tag:blogger.com,1999:blog-3891434218564545511.post4004911287445888522..comments2021-05-13T12:47:57.847-05:00Comments on Alexander Pruss's Blog: A deontic-ontological argumentAlexander R Prusshttp://www.blogger.com/profile/05989277655934827117noreply@blogger.comBlogger10125tag:blogger.com,1999:blog-3891434218564545511.post-15176878416648005822013-06-25T22:36:04.512-05:002013-06-25T22:36:04.512-05:00The second premise of Brian's argument is
2....The second premise of Brian's argument is <br /><br />2. For any p, if(it would be better if p than it would be if ~p) then possibly p. <br /><br />What about this apparent counterexample: <br /><br />It would be better if it is true that I never sin in the actual world than it would be if it is false that I never sin in the actual world. <br /><br />But if (2) is true then it is possible that it is true that I never sin in the actual world. Given that I do sin in the actual world, it is clearly impossible that it be true that I never sin in the actual world. So (2) must be false.Anonymousnoreply@blogger.comtag:blogger.com,1999:blog-3891434218564545511.post-69766322144159370822013-06-25T22:32:48.129-05:002013-06-25T22:32:48.129-05:00This comment has been removed by the author.Ex Nihilohttps://www.blogger.com/profile/01817738474922476715noreply@blogger.comtag:blogger.com,1999:blog-3891434218564545511.post-35489277233712194602013-06-01T13:06:56.331-05:002013-06-01T13:06:56.331-05:00David:
I don't see much reason to accept the ...David:<br /><br />I don't see much reason to accept the principle that if p makes things worse, then p is possible. Contradictions being true makes things worse, arguably, but it's not possible.Alexander R Prusshttps://www.blogger.com/profile/05989277655934827117noreply@blogger.comtag:blogger.com,1999:blog-3891434218564545511.post-66762905077643797092013-06-01T13:06:10.979-05:002013-06-01T13:06:10.979-05:00A perfect being is not limited in its existence. ...A perfect being is not limited in its existence. In particular, it is not temporally limited.Alexander R Prusshttps://www.blogger.com/profile/05989277655934827117noreply@blogger.comtag:blogger.com,1999:blog-3891434218564545511.post-71949875765756459042013-06-01T02:25:28.729-05:002013-06-01T02:25:28.729-05:00I have a question of my own about this.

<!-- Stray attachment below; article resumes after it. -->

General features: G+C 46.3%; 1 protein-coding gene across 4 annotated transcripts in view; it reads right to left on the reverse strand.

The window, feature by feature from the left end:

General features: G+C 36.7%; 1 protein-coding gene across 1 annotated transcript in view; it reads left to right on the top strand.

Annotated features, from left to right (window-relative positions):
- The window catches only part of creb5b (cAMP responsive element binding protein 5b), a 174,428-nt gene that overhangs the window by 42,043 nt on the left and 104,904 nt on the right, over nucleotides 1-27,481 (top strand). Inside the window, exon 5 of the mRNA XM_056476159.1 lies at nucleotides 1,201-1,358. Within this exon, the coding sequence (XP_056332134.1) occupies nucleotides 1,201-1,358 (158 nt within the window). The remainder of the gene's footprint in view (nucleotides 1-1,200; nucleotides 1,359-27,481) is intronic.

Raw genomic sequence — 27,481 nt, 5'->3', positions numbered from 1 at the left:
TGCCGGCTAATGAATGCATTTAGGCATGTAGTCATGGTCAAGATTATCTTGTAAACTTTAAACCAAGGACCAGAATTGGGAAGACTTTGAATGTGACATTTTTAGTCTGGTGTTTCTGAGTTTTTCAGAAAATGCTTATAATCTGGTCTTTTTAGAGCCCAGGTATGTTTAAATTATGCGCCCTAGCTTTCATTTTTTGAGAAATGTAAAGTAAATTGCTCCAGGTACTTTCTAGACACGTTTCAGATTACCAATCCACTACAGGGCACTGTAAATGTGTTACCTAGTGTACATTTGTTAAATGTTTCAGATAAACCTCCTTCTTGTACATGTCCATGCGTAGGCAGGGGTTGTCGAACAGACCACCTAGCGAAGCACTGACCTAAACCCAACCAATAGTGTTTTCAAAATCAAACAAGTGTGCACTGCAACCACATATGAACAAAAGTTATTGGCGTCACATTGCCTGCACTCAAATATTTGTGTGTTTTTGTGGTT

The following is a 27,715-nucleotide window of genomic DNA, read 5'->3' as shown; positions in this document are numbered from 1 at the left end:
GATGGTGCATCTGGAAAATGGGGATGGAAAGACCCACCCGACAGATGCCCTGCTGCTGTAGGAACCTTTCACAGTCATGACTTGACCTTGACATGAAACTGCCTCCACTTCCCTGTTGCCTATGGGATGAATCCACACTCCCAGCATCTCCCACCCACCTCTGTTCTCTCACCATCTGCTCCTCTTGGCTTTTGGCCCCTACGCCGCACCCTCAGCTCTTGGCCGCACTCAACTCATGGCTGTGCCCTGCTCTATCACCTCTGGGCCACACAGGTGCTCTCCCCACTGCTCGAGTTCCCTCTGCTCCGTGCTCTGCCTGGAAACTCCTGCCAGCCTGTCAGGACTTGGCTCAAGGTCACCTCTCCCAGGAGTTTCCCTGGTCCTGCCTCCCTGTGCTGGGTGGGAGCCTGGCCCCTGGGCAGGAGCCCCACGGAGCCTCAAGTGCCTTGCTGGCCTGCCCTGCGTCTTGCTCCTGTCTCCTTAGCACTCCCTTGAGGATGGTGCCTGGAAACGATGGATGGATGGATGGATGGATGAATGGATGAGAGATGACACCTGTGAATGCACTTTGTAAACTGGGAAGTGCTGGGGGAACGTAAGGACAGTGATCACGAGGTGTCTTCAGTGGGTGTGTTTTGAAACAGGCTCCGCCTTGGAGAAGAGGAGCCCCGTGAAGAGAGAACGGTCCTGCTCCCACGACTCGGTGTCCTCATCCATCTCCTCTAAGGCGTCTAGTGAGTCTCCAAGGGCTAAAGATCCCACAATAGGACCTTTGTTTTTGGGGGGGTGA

Let's...I have a question of my own about this.<br /><br />Let's say the B-theory of time is true. (I'm on shaky ground here, but I think I understand the fundamentals.) Is it possible that this argument can success, but for the perfect being to only exist in some place that isn't the present?Crudehttps://www.blogger.com/profile/04178390947423928444noreply@blogger.comtag:blogger.com,1999:blog-3891434218564545511.post-46446093124641738702013-05-31T14:51:49.381-05:002013-05-31T14:51:49.381-05:00This is essentially Carl Kordig's argument fro...This is essentially Carl Kordig's argument from his "A Deontic Argument for God's Existence".<br /><br />Here's a problem, for both the original argument and Cutter's:<br /><br />(P1) It would be worse if there were not a perfect being than if there weren't a perfect being.<br />(P2) For any P, if (it would be worse if P than it would be if not-P), then possibly P.<br />(P3) Thus, there is no perfect being. (S5, necessary existence of perfect being)<br /><br />If the world would be worse off without God, then, if ought (ought not) implies can (can not), God doesn't exist.David Balcarrashttps://www.blogger.com/profile/04502209482313144658noreply@blogger.comtag:blogger.com,1999:blog-3891434218564545511.post-7811307469916520412013-05-29T19:50:11.518-05:002013-05-29T19:50:11.518-05:00A similar argument, which avoids worries about whe...A similar argument, which avoids worries about whether there is a non-agential "ought" (and maybe sort-of avoids worries about whether the non-agential "ought," if such there be, implies "can"):<br /><br />1. It would be better if there were a perfect being than if there weren't a perfect being.<br />2. For any p, if (it would be better if p than it would be if not-p), then Possibly(p).<br />3. Therefore, there is a perfect being (again, given S5 and the assumption that a perfect being would exist necessarily and be essentially perfect).<br /><br />(1) looks very plausible, so I think the key premise is (2). I can't think of any obvious counterexamples to it at the moment, but I wouldn't be surprised if there are some.Brian Cutterhttps://www.blogger.com/profile/17059155559949747916noreply@blogger.comtag:blogger.com,1999:blog-3891434218564545511.post-45157155595620503032013-05-29T13:30:10.808-05:002013-05-29T13:30:10.808-05:00My own worry is about whether there is any non-age...My own worry is about whether there is any non-agential ought.Alexander R Prusshttps://www.blogger.com/profile/05989277655934827117noreply@blogger.comtag:blogger.com,1999:blog-3891434218564545511.post-44334086376458285922013-05-29T13:12:09.100-05:002013-05-29T13:12:09.100-05:00What Kenny said.What Kenny said.Heath Whitehttps://www.blogger.com/profile/13535886546816778688noreply@blogger.comtag:blogger.com,1999:blog-3891434218564545511.post-65730734940144178582013-05-29T11:10:13.345-05:002013-05-29T11:10:13.345-05:00Does the impersonal ought really imply can? The pr...Does the impersonal ought really imply can? The principle 'if S ought to A, then S can A' is very different from the principle, 'if it ought to be the case that p, then it can be the case that p.'<br /><br />By the way, you may have seen that Klaas Kraay recently got a Templeton grant to figure out whether there really ought to be a perfect being! http://www.ryerson.ca/~kraay/theism.htmlKenny Pearcehttps://www.blogger.com/profile/05561248709234656660noreply@blogger.com